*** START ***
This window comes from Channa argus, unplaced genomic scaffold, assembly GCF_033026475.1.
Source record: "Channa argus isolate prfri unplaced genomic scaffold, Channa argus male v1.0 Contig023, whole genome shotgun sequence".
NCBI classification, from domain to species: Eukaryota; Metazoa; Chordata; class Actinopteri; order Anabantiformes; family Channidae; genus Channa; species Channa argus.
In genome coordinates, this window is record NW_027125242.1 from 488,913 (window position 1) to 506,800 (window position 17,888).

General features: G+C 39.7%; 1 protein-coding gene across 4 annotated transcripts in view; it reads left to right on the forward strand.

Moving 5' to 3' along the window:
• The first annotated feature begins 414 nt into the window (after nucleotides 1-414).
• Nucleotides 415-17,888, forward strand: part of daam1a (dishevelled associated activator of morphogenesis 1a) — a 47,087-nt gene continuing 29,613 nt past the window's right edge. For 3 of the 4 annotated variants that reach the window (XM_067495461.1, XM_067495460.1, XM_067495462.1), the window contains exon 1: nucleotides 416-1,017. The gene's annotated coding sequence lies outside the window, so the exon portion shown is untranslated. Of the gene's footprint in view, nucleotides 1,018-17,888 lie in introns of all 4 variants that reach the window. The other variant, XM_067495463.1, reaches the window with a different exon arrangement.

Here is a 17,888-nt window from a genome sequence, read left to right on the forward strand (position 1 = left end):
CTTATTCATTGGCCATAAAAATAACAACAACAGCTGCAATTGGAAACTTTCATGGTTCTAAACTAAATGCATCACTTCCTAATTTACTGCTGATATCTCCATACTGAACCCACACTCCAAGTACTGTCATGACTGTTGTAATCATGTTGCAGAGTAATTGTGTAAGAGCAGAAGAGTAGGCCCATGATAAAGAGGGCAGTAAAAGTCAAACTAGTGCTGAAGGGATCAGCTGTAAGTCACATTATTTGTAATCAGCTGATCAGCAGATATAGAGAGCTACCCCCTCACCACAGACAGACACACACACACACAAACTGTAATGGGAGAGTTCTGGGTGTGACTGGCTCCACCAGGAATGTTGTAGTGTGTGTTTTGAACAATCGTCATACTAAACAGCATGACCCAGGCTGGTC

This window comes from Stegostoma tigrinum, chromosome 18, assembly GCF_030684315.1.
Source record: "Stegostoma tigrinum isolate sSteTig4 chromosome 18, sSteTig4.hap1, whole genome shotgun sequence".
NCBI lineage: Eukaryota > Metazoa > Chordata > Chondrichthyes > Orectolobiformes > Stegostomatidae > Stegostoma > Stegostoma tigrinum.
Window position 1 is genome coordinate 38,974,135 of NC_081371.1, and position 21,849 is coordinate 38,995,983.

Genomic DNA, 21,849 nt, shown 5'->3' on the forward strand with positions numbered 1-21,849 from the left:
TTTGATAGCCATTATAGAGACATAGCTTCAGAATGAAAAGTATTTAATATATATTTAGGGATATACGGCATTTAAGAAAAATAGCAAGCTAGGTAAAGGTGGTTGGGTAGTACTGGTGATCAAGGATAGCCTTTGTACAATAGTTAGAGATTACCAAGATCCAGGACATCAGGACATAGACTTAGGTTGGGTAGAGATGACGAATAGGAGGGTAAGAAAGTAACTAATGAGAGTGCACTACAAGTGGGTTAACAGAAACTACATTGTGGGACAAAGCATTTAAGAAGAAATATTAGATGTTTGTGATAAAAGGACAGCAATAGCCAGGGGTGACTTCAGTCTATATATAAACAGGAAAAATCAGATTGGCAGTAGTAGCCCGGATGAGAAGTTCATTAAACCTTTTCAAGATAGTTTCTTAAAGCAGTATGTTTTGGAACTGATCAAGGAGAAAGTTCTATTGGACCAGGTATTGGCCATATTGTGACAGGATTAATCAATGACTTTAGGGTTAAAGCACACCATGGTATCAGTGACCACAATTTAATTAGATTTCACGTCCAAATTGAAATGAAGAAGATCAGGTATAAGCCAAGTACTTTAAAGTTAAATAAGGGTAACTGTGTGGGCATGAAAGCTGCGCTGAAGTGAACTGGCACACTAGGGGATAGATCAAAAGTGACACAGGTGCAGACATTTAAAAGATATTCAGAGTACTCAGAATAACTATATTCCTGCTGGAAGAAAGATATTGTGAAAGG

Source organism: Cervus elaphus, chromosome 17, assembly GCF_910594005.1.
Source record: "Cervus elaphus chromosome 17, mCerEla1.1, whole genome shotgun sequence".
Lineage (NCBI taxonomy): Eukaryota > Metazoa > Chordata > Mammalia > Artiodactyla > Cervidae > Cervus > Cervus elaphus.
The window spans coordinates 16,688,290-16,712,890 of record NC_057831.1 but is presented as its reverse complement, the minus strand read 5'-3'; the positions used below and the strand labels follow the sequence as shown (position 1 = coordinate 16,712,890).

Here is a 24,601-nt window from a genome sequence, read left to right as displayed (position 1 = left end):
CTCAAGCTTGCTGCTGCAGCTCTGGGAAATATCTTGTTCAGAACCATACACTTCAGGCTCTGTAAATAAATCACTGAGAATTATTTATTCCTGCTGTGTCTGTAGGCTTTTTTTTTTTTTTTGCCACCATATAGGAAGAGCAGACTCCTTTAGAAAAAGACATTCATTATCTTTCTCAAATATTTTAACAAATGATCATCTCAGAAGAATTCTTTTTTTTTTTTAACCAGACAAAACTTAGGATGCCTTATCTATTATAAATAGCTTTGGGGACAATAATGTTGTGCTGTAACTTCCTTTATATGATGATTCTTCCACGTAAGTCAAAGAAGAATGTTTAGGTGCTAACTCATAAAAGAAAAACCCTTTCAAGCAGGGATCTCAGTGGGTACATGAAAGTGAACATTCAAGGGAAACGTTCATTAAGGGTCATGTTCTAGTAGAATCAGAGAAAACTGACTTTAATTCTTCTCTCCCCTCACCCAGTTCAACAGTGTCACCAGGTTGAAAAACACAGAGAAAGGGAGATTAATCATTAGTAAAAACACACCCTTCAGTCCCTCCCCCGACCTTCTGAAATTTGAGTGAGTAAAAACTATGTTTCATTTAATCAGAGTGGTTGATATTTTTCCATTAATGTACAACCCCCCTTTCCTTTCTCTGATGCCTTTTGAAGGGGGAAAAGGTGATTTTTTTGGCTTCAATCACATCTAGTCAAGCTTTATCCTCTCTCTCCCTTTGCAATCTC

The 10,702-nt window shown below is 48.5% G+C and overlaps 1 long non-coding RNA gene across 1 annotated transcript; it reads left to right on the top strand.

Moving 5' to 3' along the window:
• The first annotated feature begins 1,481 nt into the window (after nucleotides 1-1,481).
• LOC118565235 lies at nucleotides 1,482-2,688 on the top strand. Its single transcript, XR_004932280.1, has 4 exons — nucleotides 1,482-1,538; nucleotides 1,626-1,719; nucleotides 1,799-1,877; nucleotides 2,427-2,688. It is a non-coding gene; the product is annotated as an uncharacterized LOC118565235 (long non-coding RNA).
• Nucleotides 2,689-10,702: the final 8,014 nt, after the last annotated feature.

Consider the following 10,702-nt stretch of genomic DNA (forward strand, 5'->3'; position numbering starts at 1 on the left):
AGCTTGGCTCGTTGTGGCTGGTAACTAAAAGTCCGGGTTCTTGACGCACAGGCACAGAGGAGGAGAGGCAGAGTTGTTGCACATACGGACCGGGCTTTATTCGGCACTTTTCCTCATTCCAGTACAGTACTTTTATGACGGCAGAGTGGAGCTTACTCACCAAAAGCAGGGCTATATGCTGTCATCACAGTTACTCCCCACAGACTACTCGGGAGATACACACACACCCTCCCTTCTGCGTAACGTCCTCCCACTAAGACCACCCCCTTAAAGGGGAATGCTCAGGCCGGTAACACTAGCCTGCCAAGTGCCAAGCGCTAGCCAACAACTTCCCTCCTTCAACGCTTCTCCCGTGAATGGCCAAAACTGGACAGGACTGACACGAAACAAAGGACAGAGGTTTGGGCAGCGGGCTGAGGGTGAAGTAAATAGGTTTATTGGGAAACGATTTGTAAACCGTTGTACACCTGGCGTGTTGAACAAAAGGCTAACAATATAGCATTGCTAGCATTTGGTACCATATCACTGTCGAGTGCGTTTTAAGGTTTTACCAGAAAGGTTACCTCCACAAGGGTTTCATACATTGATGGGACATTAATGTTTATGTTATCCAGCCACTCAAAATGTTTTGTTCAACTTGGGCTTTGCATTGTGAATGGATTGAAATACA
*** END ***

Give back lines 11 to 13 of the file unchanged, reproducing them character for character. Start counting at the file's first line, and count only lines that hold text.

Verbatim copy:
This window comes from Stegostoma tigrinum, chromosome 18, assembly GCF_030684315.1.
Source record: "Stegostoma tigrinum isolate sSteTig4 chromosome 18, sSteTig4.hap1, whole genome shotgun sequence".
NCBI lineage: Eukaryota > Metazoa > Chordata > Chondrichthyes > Orectolobiformes > Stegostomatidae > Stegostoma > Stegostoma tigrinum.